THE STAIN Settles Lawsuit

Licensing deal gone awry

After a three and a half year legal battle over the name THE “STAIN”, Jon Stainbrook’s band THE STAIN has settled their court case with STAIND. Founded by Stainbrook in 1980, THE STAIN has been performing live shows and received worldwide acclaim for music used in TV, video, and DVD for national and international markets. THE STAIN was also the stage band for Howie Mandel, as part of his act during two tours. THE STAIN’s recordings have been used by ESPN, MTV, Disney, FOX, Mountain Dew, Jose Cuervo, Coke, Budweiser, BASF, and Nissan.

Stainbrook registered a trademark for THE “STAIN” with the U.S. Patent and Trademark Office. In 1999, Stainbrook and STAIND entered into a licensing agreement, which granted STAIND the right to use Stainbrook’s internationally established, well-known, and federally registered trademark for THE “STAIN” for promotion of STAIND. THE STAIN retained sole rights to their music and publishing. In 2003, STAIND sued Stainbrook in a New York Federal Court over the 1999 licensing agreement in an attempt to cancel Stainbrook’s rights in the trademark. Judge Miriam Cedarbaum, the presiding judge in the Martha Stewart stock scandal, ruled in favor of Stainbrook. In New York, Stainbrook represented himself pro se, defeating STAIND’s nationally recognized entertainment attorney Brad Rose of Pryor, Cashman, Sherman, & Flynn.

One year after losing in New York, STAIND again sued Stainbrook, but this time in an Ohio Federal Court using a different attorney. Stainbrook had no choice but to counter-sue STAIND and retained intellectual property attorney Anthony J. DeGidio. Stainbrook initially agreed to license THE “STAIN” trademark to STAIND in an act of goodwill and tried to resolve the issues in an amicable manner, but attempts to reach STAIND at all levels, from their management, booking, record label, and legal counsel, were fruitless.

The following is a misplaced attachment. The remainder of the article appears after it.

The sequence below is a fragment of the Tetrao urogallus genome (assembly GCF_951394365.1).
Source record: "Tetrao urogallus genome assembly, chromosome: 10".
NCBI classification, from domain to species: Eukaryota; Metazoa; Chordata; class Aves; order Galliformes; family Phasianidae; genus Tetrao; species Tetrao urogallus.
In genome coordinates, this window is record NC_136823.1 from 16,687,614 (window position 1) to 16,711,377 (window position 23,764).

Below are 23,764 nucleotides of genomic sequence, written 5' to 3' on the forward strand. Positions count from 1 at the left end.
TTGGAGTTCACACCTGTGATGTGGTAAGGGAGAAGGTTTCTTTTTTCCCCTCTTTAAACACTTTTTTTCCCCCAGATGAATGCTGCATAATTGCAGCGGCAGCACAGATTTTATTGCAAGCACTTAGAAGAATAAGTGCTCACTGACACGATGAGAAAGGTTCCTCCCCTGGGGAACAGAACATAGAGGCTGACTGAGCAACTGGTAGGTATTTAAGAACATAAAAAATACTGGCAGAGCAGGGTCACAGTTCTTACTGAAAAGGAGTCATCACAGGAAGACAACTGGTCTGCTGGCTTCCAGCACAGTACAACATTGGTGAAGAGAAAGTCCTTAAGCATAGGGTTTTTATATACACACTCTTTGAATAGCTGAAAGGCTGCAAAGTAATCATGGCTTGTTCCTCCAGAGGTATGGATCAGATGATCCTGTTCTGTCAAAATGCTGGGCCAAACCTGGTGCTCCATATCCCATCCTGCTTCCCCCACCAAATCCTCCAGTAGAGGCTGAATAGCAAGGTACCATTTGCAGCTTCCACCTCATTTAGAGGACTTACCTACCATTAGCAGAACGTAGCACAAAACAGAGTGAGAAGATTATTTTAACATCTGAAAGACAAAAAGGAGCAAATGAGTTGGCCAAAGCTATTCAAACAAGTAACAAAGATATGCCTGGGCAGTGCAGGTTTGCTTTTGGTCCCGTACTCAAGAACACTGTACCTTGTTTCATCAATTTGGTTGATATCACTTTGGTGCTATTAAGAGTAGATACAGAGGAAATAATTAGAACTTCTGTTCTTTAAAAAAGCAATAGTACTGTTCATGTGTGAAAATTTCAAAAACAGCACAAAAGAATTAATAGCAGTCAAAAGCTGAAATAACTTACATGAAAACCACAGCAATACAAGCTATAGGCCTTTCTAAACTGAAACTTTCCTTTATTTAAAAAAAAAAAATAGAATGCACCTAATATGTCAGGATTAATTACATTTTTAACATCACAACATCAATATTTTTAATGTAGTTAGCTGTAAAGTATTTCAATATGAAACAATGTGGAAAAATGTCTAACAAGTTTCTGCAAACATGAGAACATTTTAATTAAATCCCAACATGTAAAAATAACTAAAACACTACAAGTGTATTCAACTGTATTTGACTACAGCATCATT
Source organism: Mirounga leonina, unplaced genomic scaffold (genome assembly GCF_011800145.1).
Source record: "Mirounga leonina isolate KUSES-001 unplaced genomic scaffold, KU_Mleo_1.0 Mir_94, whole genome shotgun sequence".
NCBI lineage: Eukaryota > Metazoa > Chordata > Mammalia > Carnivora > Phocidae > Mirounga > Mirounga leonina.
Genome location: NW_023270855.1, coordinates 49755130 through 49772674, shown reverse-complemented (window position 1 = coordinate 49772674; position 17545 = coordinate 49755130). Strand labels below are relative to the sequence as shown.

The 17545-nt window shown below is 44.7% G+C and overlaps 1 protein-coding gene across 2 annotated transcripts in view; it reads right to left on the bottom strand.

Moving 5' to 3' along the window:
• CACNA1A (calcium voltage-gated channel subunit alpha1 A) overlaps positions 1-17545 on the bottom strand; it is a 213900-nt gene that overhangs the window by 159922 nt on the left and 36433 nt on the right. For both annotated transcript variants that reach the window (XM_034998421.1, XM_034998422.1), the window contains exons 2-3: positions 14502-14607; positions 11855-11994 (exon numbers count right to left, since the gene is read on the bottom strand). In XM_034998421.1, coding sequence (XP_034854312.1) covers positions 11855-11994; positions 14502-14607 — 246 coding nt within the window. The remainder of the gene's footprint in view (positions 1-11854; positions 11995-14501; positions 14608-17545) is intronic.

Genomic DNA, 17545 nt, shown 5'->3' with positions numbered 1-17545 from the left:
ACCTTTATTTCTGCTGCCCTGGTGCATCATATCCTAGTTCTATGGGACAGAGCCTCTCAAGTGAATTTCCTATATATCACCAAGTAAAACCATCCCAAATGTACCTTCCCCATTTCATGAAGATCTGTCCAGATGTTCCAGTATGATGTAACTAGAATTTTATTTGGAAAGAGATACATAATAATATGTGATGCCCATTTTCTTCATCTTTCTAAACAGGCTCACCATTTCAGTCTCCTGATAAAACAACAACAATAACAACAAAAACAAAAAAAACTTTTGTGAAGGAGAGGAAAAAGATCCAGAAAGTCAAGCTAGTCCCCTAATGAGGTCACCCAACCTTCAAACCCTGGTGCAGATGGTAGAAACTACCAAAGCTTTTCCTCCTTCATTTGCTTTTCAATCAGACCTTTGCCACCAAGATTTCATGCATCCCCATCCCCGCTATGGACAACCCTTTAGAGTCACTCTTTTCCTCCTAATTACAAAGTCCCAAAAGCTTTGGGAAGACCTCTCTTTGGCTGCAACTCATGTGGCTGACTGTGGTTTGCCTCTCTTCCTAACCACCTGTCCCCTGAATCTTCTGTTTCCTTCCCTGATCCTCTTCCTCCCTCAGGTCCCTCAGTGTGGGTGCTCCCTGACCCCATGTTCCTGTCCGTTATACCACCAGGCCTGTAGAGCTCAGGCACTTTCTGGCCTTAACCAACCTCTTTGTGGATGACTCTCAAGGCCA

Instead of talking to Stainbrook, STAIND retained legal counsel and sued him. STAIND guitarist Mike Mushok claimed during the 2005 deposition in Toledo, Ohio that STAIND avoided Stainbrook because they were not made aware of promises a Geffen Records Executive made to Stainbrook on their behalf during the 1999 licensing negotiations. Several lawyers later, the parties settled their claims in 2006. The parties partially re-negotiated the 1999 licensing agreement, which allows Stainbrook and STAIND the right to use the trademark in certain areas.

Previously, Stainbrook had refused other bands’ requests to use or purchase his trademark. In 1994, Living Colour knowingly infringed on Stainbrook’s registered trademark, which prompted Living Colour and Sony to terminate further pressings of Living Colour’s 1993 album entitled “Stain”. Also, Stainbrook forced the Los Angeles band Lit, formerly known as Stain, to change their name.

As he has done since the early 1980s, Stainbrook continues to write custom soundtrack music for a show on a national sports network. He is also finalizing his thesis to complete his Masters degree at The University of Toledo. Stainbrook is eager to put the negative ordeal of litigation behind him and to move forward with the creation of his art, which is after all, music.

A major portion of Stainbrook’s life has been spent in civil service and supporting charities. Through his numerous volunteer activities, Stainbrook has supported a multitude of community programs including Easter Seals, Mom’s House, CitiFest, Lutheran Social Services, Rock the Vote, Kidney Foundation, Salvation Army, Homeless Awareness Project, and Race for the Cure. Stainbrook plans to donate a substantial portion of the proceeds of the settlement to the formation of faith-based substance abuse awareness and counseling organization for young adults.

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